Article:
Sunday, August 2, 2020

Lawrence Roberts's "Mayday 1971"

Lawrence Roberts has been an editor of investigative journalism for most of his career. He’s worked at ProPublica, the Washington Post, Bloomberg News, and the Hartford Courant, and was executive editor of the Huffington Post Investigative Fund.

Roberts applied the “Page 99 Test” to his first book, Mayday 1971: A White House at War, a Revolt in the Streets, and the Untold History of America’s Biggest Mass Arrest, and reported the following:
A casual browser checking page 99 of Mayday 1971 would encounter themes strikingly similar to the present day, when another embattled U.S. president coming up for re-election deployed federal agents and the military to counter the rage of a social movement. That president was Richard M. Nixon. On Page 99, we learn that his administration was stepping up activities, including illegal surveillance, against activists who were trying to pressure the government to end America’s war in Vietnam. Nixon and his men viewed the antiwar protests as a serious political threat:
A few months after Nixon took over as president, the army’s intelligence command directed agents to collect information on “Anti-War/Anti-Draft Activities, Militant Organizations, Extremists in the Armed Forces, Demonstrations, Rallies, Parades, Marches, Conventions, Conferences, Picketing Activities, Strikes and Labor Disturbances… It turned out that army and navy agents had posed as newsmen to interview and photograph New Left leaders… A newspaper reported that the FBI leased 450 lines from the Chesapeake and Potomac Telephone Company to handle all its wiretaps in Washington.”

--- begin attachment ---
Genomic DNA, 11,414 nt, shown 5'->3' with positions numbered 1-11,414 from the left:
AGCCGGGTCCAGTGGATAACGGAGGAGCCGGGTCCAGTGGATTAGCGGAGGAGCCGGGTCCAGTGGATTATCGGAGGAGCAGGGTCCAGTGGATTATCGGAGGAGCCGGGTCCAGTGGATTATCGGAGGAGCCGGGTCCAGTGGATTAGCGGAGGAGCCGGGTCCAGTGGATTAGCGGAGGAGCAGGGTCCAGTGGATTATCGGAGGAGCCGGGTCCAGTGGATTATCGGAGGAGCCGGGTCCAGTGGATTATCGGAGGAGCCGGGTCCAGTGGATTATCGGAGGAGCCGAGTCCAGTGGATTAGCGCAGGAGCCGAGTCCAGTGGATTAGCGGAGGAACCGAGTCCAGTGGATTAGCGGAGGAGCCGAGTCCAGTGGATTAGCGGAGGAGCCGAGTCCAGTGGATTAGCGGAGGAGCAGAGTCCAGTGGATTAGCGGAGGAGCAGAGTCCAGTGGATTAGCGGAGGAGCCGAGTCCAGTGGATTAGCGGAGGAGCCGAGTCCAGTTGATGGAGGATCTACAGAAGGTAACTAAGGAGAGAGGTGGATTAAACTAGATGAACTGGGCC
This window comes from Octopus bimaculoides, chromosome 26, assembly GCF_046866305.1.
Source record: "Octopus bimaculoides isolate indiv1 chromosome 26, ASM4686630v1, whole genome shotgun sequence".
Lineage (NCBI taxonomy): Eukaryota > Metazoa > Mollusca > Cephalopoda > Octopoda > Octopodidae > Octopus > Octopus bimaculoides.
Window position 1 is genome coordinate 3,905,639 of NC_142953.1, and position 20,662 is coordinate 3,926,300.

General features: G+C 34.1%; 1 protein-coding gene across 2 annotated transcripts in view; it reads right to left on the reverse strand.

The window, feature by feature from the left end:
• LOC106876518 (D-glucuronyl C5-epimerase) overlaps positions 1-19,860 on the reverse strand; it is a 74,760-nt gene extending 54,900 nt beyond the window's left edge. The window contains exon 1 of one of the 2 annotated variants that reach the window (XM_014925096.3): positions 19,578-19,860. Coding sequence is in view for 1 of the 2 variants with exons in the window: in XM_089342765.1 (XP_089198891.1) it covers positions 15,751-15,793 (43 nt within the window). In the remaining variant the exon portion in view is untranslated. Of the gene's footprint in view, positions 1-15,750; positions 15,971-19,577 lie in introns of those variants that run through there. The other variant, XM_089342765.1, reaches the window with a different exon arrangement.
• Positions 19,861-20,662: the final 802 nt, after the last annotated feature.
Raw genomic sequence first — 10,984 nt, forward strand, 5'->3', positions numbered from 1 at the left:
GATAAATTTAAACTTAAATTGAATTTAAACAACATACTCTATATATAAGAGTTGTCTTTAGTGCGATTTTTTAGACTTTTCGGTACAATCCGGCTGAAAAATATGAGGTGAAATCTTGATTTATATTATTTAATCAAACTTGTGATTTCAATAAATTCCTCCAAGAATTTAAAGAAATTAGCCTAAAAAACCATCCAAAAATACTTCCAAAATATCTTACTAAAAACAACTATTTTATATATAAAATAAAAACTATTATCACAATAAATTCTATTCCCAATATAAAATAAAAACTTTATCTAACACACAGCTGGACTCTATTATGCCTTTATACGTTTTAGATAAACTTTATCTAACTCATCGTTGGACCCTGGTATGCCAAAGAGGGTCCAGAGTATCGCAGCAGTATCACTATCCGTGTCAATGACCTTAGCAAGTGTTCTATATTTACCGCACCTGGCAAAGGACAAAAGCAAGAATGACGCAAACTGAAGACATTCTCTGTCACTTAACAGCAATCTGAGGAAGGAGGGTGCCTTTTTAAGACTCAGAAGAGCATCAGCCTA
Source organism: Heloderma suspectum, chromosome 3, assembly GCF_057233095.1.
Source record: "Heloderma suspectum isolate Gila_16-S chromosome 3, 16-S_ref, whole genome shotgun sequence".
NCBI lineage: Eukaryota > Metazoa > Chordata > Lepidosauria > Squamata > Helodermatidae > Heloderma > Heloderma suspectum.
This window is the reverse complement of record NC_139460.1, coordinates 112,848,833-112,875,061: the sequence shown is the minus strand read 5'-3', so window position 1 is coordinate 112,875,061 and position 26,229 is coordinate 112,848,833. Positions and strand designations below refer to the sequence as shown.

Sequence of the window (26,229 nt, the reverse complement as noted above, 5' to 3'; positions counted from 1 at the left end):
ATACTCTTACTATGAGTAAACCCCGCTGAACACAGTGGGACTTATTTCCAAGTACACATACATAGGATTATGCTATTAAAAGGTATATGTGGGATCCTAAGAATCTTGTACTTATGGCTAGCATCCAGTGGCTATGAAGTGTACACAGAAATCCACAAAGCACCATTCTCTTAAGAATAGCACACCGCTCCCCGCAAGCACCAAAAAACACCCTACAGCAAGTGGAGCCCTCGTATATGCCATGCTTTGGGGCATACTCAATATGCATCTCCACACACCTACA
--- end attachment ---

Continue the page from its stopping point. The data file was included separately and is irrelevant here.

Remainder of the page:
I admire and enjoy the Page 99 test; in this case it gives the browser an important but nevertheless partial view of the larger book. Mayday 1971 focuses on the most intense season of dissent ever seen in Washington, and how it set the stage for Watergate and Nixon’s epic fall. During the spring of that year, myriad groups frustrated with Nixon’s expansion of the war into Vietnam’s neighbor, Laos, descended on D.C. for weeks of nearly continuous demonstrations. One group was Vietnam Veterans Against the War, and page 99 lands in the middle of a chapter about one of its key organizers, an Air Force vet named John O’Connor. O’Connor is one of the eight characters whose personal stories I use to tell the larger tale. I won’t spoil the big surprise about him that we learn later in this chapter.

The climax of the book is the climax of that spring’s demonstrations, and the action that most worried the White House: Tens of thousands of people, calling themselves the Mayday Tribe, vowed to mount a blockade of streets, bridges and federal buildings, under the slogan, “If the government won’t stop the war, we’ll stop the government.” It remains the largest act of civil disobedience in American history. How Nixon and his men worked to foil it, and in so doing sowed the seeds of their own demise, is the lesson of Mayday 1971, and one that other leaders ignore at their peril.
Visit Lawrence Roberts's website.

--Marshal Zeringue